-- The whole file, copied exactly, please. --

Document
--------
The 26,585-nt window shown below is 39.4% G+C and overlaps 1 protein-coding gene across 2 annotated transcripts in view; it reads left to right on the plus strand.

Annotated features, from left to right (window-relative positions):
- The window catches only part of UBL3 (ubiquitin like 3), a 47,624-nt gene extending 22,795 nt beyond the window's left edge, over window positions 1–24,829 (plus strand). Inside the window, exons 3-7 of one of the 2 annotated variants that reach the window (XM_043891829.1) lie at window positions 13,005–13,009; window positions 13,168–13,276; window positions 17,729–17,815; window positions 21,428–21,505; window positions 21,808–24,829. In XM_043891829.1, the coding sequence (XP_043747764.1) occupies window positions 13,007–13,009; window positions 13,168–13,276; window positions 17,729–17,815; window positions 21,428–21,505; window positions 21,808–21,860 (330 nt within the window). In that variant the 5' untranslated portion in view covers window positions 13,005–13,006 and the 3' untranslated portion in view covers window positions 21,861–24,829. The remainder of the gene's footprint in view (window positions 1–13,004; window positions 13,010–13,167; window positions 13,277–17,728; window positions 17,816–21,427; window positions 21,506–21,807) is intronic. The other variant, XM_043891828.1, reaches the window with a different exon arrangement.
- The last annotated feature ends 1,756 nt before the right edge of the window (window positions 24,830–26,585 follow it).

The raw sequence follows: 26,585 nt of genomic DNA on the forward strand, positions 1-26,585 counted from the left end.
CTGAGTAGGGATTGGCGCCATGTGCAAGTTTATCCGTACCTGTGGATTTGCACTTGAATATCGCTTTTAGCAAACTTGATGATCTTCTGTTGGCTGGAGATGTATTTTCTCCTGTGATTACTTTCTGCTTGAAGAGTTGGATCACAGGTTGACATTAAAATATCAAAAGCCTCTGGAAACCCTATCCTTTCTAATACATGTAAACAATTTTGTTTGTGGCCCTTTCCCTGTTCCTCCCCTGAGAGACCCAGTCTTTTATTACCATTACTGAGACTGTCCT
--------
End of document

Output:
The 26,585-nt window shown below is 39.4% G+C and overlaps 1 protein-coding gene across 2 annotated transcripts in view; it reads left to right on the plus strand.

Annotated features, from left to right (window-relative positions):
- The window catches only part of UBL3 (ubiquitin like 3), a 47,624-nt gene extending 22,795 nt beyond the window's left edge, over window positions 1–24,829 (plus strand). Inside the window, exons 3-7 of one of the 2 annotated variants that reach the window (XM_043891829.1) lie at window positions 13,005–13,009; window positions 13,168–13,276; window positions 17,729–17,815; window positions 21,428–21,505; window positions 21,808–24,829. In XM_043891829.1, the coding sequence (XP_043747764.1) occupies window positions 13,007–13,009; window positions 13,168–13,276; window positions 17,729–17,815; window positions 21,428–21,505; window positions 21,808–21,860 (330 nt within the window). In that variant the 5' untranslated portion in view covers window positions 13,005–13,006 and the 3' untranslated portion in view covers window positions 21,861–24,829. The remainder of the gene's footprint in view (window positions 1–13,004; window positions 13,010–13,167; window positions 13,277–17,728; window positions 17,816–21,427; window positions 21,506–21,807) is intronic. The other variant, XM_043891828.1, reaches the window with a different exon arrangement.
- The last annotated feature ends 1,756 nt before the right edge of the window (window positions 24,830–26,585 follow it).

The raw sequence follows: 26,585 nt of genomic DNA on the forward strand, positions 1-26,585 counted from the left end.
CTGAGTAGGGATTGGCGCCATGTGCAAGTTTATCCGTACCTGTGGATTTGCACTTGAATATCGCTTTTAGCAAACTTGATGATCTTCTGTTGGCTGGAGATGTATTTTCTCCTGTGATTACTTTCTGCTTGAAGAGTTGGATCACAGGTTGACATTAAAATATCAAAAGCCTCTGGAAACCCTATCCTTTCTAATACATGTAAACAATTTTGTTTGTGGCCCTTTCCCTGTTCCTCCCCTGAGAGACCCAGTCTTTTATTACCATTACTGAGACTGTCCT